The Muslims had ruled most of Iberian peninsula since the 8th century, but the surviving Christian states had taken back a good part of it during the reconquista. After Castille had been united with Leon by Hernando III the Holy in 1230, he conquered the big cities of Cordoba, Murcia, Jaen, Sevilla; the Muslims were reduced to the Sultanate of Granada. In 1291, Tarifa was conquered by Castille too.
In the year of 1340, Castille and Portugal defeated a Moorish army; this was the last time an Arab army landed on Iberian soil. And when sultan Yusuf of Granada missed to pay one tribute in time 1352, Alfonso XI of Castille attacked and conquered the country. The last hold of the Muslims in Iberia had fallen. The Reconquista was over, now the Conquista began.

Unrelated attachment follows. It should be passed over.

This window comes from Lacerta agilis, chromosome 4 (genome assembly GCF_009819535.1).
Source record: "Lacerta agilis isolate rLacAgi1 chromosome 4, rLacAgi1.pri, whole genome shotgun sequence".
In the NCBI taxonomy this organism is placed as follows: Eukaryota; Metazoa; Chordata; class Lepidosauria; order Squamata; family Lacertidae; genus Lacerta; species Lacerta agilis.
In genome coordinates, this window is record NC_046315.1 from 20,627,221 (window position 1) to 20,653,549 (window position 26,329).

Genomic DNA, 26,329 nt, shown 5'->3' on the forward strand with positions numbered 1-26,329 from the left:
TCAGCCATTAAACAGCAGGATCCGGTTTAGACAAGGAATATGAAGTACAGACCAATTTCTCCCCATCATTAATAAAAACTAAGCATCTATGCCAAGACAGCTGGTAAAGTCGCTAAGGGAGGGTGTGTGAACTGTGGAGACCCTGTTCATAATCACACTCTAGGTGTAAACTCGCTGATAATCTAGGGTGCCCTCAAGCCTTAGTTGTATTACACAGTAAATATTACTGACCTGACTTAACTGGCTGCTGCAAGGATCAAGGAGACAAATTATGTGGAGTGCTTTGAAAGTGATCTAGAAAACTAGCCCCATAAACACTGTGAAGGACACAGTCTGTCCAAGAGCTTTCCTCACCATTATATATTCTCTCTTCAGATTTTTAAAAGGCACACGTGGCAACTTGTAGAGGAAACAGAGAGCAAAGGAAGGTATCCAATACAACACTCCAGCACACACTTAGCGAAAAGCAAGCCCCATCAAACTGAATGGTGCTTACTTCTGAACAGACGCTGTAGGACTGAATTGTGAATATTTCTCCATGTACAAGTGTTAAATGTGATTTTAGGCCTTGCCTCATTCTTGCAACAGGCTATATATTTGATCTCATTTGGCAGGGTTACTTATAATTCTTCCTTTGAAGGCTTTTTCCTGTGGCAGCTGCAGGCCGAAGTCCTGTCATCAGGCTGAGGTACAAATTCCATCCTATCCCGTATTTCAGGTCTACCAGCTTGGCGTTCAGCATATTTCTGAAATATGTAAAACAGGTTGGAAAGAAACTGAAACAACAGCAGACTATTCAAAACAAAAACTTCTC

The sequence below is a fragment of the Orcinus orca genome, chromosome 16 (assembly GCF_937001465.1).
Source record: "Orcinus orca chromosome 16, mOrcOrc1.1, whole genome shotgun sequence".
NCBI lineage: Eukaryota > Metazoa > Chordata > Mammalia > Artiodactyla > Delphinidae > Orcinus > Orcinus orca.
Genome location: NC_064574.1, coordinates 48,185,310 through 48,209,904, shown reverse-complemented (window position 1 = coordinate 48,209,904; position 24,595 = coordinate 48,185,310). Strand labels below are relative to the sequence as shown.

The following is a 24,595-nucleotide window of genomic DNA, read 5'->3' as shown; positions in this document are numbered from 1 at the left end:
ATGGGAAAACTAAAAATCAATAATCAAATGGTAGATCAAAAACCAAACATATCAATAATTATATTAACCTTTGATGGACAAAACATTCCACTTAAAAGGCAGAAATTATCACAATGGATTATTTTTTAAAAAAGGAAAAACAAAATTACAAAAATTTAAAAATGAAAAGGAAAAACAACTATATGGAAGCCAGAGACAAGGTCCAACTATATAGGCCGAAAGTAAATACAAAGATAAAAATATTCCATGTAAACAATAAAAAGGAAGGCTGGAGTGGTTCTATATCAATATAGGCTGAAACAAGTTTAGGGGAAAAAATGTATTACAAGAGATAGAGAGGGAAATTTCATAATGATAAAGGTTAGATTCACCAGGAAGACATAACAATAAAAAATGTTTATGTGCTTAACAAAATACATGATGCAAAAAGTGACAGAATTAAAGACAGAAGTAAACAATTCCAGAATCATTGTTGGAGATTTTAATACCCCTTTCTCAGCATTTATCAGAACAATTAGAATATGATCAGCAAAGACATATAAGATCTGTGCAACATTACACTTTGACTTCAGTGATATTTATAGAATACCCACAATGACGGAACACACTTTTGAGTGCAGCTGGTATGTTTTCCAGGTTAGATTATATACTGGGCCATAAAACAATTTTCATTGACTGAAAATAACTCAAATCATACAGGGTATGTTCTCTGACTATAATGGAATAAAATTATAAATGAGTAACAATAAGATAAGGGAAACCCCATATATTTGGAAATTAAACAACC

Granada became important again in 1477, when the Johannite Knights were defeated, and their home state in Rhodos became Seljuk. The Castillian-Portuguese king Pedro IV gave them a new home in Granada.